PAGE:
Garnet Day celebrates mining heritage of Montana's most intact ghost town

(MISSOULA, Mont.) – The sights, sounds and smells of a 19th-century mining town will come back to life during this year’s family-friendly Garnet Day.

The annual event, which brings a bustle of activity to the now-dormant ghost town 50 miles east of Missoula, will be held on Saturday, June 15 from 10:30 a.m. to 3:30 p.m. It is hosted by the Bureau of Land Management and the Garnet Preservation Association.

This year, Montana pioneer impersonator Jennie Pak will give an appearance as Garnet resident Jennie Starr Adams telling tales about the town. Music throughout the day will be provided by the Old Time Montana Fiddlers Band.

Other activities on the day’s schedule include a wool-spinning display, gold panning (fee charged), various old-fashioned games for children, and a pie auction. Other highlights for all ages are a watermelon eating contest, free sarsaparilla and taffy. Lunch will also be available for purchase on site. The day’s events are designed to give families a fun, wild-west experience in one of Montana’s most intact ghost towns, located 35 miles east of Missoula.

Visitors will be charged the standard usage fee of $3; no admission is charged for those 15 and younger. For those needing assistance, a shuttle service will be provided from the main parking lot to the town’s main street.

More than 100 years ago, Garnet was an active gold-mining town, but after a fire destroyed many of the buildings and as the gold became more difficult to mine, the once prosperous town slowly went into a deep sleep until its last full-time resident passed away in 1947. The ghost town is now publicly owned and managed by the Bureau of Land Management’s Missoula Field Office.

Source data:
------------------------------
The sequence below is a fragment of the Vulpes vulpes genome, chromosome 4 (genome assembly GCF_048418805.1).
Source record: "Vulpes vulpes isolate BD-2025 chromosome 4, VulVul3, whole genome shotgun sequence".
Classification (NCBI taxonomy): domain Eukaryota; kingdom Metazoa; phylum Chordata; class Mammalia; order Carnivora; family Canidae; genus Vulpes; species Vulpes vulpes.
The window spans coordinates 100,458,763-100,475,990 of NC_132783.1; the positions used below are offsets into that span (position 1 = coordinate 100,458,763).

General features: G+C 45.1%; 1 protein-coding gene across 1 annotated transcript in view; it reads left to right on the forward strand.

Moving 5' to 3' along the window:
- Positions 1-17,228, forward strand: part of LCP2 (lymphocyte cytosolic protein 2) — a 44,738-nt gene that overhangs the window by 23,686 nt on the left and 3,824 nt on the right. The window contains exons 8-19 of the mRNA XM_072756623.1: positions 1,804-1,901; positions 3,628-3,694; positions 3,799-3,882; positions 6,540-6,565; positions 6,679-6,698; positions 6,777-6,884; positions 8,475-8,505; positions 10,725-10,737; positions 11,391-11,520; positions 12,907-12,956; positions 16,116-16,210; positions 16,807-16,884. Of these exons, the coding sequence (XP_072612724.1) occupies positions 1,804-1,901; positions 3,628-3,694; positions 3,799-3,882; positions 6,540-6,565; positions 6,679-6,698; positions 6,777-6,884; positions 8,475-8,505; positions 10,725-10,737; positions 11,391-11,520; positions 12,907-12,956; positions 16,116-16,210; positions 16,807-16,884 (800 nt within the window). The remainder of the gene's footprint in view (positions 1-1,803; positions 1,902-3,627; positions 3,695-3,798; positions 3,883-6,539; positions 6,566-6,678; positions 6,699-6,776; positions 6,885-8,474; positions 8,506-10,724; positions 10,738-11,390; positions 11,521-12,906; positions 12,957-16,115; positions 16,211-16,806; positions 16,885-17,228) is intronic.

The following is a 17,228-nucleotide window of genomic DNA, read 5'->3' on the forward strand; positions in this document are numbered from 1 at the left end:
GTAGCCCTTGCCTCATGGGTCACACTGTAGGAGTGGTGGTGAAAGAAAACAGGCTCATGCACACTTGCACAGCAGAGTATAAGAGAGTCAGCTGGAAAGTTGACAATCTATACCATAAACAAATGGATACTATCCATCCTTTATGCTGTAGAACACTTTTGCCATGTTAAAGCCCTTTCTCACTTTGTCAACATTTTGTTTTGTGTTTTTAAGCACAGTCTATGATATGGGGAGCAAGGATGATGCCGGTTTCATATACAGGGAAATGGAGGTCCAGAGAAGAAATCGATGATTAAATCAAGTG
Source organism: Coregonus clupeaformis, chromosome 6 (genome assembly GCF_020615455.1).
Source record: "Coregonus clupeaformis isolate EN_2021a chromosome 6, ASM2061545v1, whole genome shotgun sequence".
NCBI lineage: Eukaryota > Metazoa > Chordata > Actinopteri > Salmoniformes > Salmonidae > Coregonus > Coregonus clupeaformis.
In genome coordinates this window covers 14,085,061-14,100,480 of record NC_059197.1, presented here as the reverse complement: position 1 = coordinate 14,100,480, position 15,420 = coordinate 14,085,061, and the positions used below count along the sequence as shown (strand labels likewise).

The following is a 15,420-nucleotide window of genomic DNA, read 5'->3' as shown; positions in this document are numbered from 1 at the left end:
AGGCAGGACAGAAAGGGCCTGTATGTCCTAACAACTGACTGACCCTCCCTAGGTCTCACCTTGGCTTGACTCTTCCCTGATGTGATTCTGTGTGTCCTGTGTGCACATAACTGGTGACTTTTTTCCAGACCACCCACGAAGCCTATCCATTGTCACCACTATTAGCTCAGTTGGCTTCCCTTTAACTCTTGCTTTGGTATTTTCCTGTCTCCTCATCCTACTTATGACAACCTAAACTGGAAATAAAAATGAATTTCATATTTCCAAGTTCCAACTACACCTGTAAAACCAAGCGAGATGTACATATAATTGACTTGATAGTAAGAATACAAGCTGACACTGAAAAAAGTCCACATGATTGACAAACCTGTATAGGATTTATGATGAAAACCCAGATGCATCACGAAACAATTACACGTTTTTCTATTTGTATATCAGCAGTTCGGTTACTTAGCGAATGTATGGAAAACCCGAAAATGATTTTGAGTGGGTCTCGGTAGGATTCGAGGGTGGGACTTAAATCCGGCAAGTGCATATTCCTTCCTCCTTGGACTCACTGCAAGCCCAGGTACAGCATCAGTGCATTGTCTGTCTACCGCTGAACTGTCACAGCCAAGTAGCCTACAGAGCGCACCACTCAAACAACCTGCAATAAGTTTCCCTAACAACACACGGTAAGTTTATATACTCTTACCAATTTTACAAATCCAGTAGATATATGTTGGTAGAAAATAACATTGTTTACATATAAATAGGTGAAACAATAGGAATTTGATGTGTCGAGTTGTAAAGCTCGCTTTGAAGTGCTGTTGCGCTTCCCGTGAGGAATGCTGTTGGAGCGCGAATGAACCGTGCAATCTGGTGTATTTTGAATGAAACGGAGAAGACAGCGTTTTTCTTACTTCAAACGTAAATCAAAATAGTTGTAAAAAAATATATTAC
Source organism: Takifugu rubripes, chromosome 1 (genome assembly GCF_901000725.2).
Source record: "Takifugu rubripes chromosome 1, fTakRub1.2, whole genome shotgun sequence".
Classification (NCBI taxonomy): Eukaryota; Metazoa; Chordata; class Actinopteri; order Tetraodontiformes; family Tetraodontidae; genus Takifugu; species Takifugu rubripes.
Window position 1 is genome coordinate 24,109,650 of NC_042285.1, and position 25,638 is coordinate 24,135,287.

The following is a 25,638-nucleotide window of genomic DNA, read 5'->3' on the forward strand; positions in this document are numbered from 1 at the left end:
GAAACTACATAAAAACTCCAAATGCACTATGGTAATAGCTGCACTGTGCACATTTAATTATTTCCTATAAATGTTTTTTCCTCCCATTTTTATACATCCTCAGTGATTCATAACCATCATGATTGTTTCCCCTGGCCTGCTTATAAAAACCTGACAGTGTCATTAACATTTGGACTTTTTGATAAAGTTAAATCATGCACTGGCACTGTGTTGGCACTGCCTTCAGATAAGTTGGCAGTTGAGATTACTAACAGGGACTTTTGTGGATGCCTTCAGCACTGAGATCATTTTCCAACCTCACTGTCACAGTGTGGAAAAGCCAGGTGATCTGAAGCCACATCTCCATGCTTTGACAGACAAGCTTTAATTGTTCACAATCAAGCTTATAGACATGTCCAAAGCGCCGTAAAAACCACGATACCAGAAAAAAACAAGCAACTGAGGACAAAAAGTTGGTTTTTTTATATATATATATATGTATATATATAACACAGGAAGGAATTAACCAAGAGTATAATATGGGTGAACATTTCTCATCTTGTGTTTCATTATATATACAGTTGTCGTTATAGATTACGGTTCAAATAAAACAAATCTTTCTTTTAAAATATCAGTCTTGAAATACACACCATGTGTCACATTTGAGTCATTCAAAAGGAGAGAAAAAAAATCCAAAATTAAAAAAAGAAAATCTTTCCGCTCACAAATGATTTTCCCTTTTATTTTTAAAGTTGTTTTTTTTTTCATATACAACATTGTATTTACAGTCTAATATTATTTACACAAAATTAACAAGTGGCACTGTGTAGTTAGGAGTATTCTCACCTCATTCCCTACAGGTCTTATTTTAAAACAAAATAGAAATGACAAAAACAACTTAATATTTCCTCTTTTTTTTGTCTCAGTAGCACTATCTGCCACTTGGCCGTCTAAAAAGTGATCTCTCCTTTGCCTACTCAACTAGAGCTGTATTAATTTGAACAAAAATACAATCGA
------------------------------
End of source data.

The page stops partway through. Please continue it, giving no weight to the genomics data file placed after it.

To reach Garnet from Highway 200, turn south on the Garnet Range Road between mile markers 22 and 23 and travel about 11 miles to Garnet Ghost Town. Visitors using I-90 should take the Bearmouth or Drummond exit, then take the Frontage Road to Bear Gulch. Garnet is 10 miles north on Bear Gulch Road. The Bear Gulch Route is steeper and not suitable for towing units.

For more information on the event, contact the BLM’s Missoula Field Office at (406) 329-3914.

This year, we invite everyone to reimagine your public lands as we celebrate 75 years of the BLM’s stewardship and service to the American people. The BLM manages approximately 245 million acres of public land located primarily in 12 Western states, including Alaska. The BLM also administers 700 million acres of sub-surface mineral estate throughout the nation. The agency’s mission is to sustain the health, diversity, and productivity of America’s public lands for the use and enjoyment of present and future generations. 

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Bureau of Land Management


David Abrams